Last Updated on March 2, 2023 by Griselda M.
Let’s have a look at a few examples of deep root plants. Roots bring nutrients to the plant – and a lot of the surface layers of soil on our planet have been farmed for so long now that the nutrient levels are very depleted. Deep-rooted plants mine essential trace elements from deep in the subsoil and bring these to the surface. Growing the right deep-rooted plants helps us get the maximum nutritional value out of our soils – be that in soils or a deep pot. Join me as we explore how to plant deep-rooted plants to keep your garden and yourself healthy.
Plant with Deepest Roots
Ever wondered about a plant with the deepest roots? We all know that several trees probe deep into the earth in search of water and nutrients that are not easily accessible at the surface. These plant roots can penetrate cracks in rocks and travel hundreds of feet below to satisfy their search.
An aspect to consider is the depth of plant roots, as according to the species you’re growing and the conditions of the soil, this growth can vary. This is because individual plants behave differently during climate change. While some are hardy and adapt easily, others do not, even if their roots have the potential to delve deep into the earth.
When it comes to plants that have the deepest roots, the Shepherd’s Tree is number one. This plant is documented as the species with the deepest roots, with a more than 70-meter depth. Known by its scientific name Boscia Albitrunca, this tree is a Kalahari Desert Native. The depth of Shepherd’s tree roots was discovered by a groundwater well dillers that stumbled upon them accidentally.
How Have Our Soils Become Dead?
I remember as a little boy I could take an apple, take a bite of it, and within 15 minutes the flesh around that apple would become brown and oxidized. This is due to large amounts of activity by an enzyme called polyphenol oxidase which has copper at the heart of its structure. Copper and many other minerals are showing declines in availability in soils. Nowadays if you bite an apple, you can leave it and come back a day later and it still has not oxidized. There is a recorded decline in nutrients in apples over the past few decades.
This may be due to the depletion of soils, or it may be due to things we put in the soil such as herbicides binding these minerals. In many cases, it is due to poor land management and people not growing plants with deep roots to bring nutrients from the subsoil to the surface and replenish the soil. In tlhis article, we will look at examples of deep-rooted plants, and how these plants can help to increase your garden’s productivity and the nutritional qualities of your produce.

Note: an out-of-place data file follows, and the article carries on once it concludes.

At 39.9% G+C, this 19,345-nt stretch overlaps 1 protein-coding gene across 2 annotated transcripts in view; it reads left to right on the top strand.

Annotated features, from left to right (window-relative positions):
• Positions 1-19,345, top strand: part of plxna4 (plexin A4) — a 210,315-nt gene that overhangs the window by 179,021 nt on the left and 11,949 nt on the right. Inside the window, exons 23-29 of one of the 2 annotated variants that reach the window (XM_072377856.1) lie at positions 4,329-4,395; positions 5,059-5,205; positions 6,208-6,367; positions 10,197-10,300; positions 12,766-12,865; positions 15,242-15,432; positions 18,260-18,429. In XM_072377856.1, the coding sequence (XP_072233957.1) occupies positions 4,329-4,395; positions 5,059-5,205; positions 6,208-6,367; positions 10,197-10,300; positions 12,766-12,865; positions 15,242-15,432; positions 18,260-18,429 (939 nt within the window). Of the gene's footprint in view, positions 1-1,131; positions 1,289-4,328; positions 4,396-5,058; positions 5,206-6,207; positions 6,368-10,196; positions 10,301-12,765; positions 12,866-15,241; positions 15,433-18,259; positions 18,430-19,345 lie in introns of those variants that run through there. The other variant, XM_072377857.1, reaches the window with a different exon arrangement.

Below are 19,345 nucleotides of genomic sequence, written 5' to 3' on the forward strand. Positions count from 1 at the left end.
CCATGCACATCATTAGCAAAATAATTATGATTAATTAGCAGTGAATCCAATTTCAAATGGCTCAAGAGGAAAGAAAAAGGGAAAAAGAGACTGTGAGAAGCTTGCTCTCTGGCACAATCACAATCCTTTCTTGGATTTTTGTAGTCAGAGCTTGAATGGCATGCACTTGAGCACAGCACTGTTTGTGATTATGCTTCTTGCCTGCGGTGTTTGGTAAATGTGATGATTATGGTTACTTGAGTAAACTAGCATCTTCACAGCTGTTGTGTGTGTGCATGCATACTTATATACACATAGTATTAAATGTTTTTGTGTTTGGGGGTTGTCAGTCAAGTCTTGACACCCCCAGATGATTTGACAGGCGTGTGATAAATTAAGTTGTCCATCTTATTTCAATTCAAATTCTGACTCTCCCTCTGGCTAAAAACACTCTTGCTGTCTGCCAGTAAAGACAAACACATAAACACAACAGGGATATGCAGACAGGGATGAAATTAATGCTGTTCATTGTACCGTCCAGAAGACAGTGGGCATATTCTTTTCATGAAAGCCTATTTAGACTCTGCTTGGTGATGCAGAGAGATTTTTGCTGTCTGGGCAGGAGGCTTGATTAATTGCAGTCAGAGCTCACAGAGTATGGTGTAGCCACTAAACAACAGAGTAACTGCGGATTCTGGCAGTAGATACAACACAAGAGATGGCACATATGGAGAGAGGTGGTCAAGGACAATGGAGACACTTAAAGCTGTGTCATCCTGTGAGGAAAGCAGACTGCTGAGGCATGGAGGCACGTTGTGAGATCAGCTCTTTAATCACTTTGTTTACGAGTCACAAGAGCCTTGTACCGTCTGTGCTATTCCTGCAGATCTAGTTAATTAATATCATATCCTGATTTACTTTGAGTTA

Examples Of Deep-rooted Plants
I have a few favorite examples of deep-rooted plants that I use to bring nutrients to the surface and regenerate my soils. Let us go through this list of magical mineral lifters.
Example 1: Comfrey
This is one of my favorite examples of deep-rooted plants. I grow it for one main reason being that it has roots that extend 6’7 (2m) into the soil. That is a lot of root power, and this plant brings trace elements to the surface in abundance. It also brings phosphates, potassium, calcium, iron, and other macro-nutrients to the surface.
When we talk about examples of deep-rooted plants you cannot get much better than comfrey. I have a little system with comfrey – I collect bunches of it and hang them from a noose rope in my chicken cage every second day. The chickens flatten this in a matter of minutes! They crave the minerals and protein in this wonderful plant. The chicken litter in the cage is now enriched as well, and when I put that on my vegetables it has all the magic of comfrey compost – and the mystical magic that those little chicken feet and intestines add to anything they eat. Chickens turn normal garden waste into super fertilizer.
Learn more about 15 Plants With Fibrous Roots System
Example 2: Kale
Kale is an amazing example of a deep-rooted plant. Depending on where you are in the world this thing can be a perennial. I spent a bit of time working in Zambia once, and in the rural African villages in this beautiful country, the people don’t even grow kale from seeds. The plants get long stems with time, and the stems produce branches that branch off the main stem. If you cut these and place them in the ground they grow.